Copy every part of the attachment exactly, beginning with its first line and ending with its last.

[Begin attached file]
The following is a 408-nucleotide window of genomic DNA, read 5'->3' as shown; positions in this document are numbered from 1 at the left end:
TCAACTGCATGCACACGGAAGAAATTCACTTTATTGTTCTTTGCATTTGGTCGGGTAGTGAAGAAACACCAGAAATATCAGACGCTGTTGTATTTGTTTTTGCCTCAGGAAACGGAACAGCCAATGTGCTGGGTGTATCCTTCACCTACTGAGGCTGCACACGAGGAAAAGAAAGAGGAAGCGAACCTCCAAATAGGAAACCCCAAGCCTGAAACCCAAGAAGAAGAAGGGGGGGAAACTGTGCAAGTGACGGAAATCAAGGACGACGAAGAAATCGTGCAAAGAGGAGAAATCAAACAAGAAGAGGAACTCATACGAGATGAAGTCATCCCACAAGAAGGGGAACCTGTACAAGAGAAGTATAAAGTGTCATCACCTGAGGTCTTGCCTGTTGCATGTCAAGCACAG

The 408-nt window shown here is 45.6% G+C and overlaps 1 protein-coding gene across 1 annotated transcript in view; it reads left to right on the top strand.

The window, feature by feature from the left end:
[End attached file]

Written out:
The following is a 408-nucleotide window of genomic DNA, read 5'->3' as shown; positions in this document are numbered from 1 at the left end:
TCAACTGCATGCACACGGAAGAAATTCACTTTATTGTTCTTTGCATTTGGTCGGGTAGTGAAGAAACACCAGAAATATCAGACGCTGTTGTATTTGTTTTTGCCTCAGGAAACGGAACAGCCAATGTGCTGGGTGTATCCTTCACCTACTGAGGCTGCACACGAGGAAAAGAAAGAGGAAGCGAACCTCCAAATAGGAAACCCCAAGCCTGAAACCCAAGAAGAAGAAGGGGGGGAAACTGTGCAAGTGACGGAAATCAAGGACGACGAAGAAATCGTGCAAAGAGGAGAAATCAAACAAGAAGAGGAACTCATACGAGATGAAGTCATCCCACAAGAAGGGGAACCTGTACAAGAGAAGTATAAAGTGTCATCACCTGAGGTCTTGCCTGTTGCATGTCAAGCACAG

The 408-nt window shown here is 45.6% G+C and overlaps 1 protein-coding gene across 1 annotated transcript in view; it reads left to right on the top strand.

The window, feature by feature from the left end: